In deference to many experts and their theories as well as political leaders who blindly and willingly bought hook, line and sinker such espoused skewed findings whom Lankford debunks, I will not name names. However, the list is long so more importantly – buy the book, read it, tell others to buy it as well, invite Professor Lankford to be a scholar in residence for an evening and support his outstanding, brave much needed research. These alleged experts wanted a quick fix rather than thinking critically about what has been going on and they have taken the masses to be fools.
Ironically, academics and policy makers also operate in an unrecognized miniature shame honor culture which parallels Arab Muslim culture. This causes a series of blind spots. As an outsider, he was able to effectively deal with such a toxic environment. As a criminologist he conducted a labor intensive investigation of these crimes and found many patterns that others had failed to see.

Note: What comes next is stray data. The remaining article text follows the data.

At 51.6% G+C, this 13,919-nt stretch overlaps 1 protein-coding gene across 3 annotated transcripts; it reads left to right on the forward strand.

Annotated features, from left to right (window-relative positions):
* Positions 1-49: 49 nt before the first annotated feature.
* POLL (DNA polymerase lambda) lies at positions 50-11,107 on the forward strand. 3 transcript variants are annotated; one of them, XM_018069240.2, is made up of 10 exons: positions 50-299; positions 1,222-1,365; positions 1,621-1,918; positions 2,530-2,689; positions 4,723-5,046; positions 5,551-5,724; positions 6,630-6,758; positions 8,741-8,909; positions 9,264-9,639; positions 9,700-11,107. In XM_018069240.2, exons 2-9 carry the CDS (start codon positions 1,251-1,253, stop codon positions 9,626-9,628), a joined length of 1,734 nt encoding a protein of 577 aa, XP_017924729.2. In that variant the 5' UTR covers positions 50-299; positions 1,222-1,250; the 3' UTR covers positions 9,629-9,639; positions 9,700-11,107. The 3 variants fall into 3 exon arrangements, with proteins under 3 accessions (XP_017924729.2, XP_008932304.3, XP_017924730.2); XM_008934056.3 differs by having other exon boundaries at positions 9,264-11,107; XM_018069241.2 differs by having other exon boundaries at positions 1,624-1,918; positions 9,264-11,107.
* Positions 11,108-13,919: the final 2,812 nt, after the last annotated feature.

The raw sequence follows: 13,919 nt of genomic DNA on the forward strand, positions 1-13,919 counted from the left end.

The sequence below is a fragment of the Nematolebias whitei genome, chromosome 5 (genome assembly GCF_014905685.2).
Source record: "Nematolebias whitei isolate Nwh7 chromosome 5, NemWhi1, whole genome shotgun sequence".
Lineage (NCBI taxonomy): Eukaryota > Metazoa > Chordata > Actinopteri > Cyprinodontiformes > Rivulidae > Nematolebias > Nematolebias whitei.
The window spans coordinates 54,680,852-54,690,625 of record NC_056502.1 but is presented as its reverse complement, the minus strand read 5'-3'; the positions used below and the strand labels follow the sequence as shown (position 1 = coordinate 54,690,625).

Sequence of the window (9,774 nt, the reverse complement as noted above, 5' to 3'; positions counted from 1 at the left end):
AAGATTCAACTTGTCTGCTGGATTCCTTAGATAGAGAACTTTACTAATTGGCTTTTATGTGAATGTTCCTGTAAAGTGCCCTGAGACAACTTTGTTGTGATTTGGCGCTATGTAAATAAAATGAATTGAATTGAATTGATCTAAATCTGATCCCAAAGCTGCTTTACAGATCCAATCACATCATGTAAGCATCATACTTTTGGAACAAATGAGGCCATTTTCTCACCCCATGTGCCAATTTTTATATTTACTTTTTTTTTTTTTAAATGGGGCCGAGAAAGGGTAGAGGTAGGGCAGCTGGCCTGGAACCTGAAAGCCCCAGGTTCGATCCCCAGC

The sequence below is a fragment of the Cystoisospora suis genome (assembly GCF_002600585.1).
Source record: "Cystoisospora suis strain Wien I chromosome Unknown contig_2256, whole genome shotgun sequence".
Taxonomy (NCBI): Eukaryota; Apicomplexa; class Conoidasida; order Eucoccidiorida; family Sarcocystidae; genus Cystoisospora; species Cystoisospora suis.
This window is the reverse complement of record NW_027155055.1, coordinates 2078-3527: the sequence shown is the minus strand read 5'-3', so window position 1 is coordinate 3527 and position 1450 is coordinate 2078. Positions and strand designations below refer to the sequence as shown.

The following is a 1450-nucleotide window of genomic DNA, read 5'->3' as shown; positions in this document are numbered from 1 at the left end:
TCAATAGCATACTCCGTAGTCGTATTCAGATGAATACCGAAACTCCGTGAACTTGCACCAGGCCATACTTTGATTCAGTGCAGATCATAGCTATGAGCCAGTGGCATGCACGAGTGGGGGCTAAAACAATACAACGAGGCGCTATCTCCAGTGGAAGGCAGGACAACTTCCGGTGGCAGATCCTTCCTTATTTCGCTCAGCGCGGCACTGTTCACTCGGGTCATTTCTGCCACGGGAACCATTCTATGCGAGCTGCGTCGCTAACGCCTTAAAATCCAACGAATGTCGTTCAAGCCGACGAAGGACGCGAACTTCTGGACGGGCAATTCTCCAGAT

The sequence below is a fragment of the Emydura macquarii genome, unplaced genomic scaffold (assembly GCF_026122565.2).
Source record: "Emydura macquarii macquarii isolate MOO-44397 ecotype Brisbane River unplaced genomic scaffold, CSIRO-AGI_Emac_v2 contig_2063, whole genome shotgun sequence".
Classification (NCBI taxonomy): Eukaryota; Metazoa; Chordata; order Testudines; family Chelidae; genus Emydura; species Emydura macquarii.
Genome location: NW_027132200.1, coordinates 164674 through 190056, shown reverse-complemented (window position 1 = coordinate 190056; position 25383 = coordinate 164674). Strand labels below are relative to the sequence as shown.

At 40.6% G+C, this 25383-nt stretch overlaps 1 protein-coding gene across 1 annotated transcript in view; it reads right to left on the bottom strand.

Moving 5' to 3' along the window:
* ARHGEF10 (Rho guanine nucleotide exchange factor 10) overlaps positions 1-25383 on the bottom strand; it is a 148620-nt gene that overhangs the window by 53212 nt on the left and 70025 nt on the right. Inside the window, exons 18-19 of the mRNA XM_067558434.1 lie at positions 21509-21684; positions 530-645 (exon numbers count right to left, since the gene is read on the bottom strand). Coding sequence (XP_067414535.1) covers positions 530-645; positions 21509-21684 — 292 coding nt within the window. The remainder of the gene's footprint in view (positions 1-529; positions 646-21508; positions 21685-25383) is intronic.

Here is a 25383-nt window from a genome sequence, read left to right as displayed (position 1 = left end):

Lankford’s exceptional writing style keeps us intrigued and the reader engaged along with a dry sense of humor while tearing down each argument and obstacle that has hindered seeing the stark reality of these murderers, be they suicide bombers, rampage shooters or mass murderers.
It was a relief to read of Lankford’s position concerning the short comings on the subject of prison interviews and interviews of others which counter terrorism venerates to a fault and upon which it has too heavily relied. Having conducted prison interviews myself, I completely concur with him. Many who conduct them are poorly trained in critical thinking and depth psychology. Lankford writes that you can’t believe everything you hear and even though: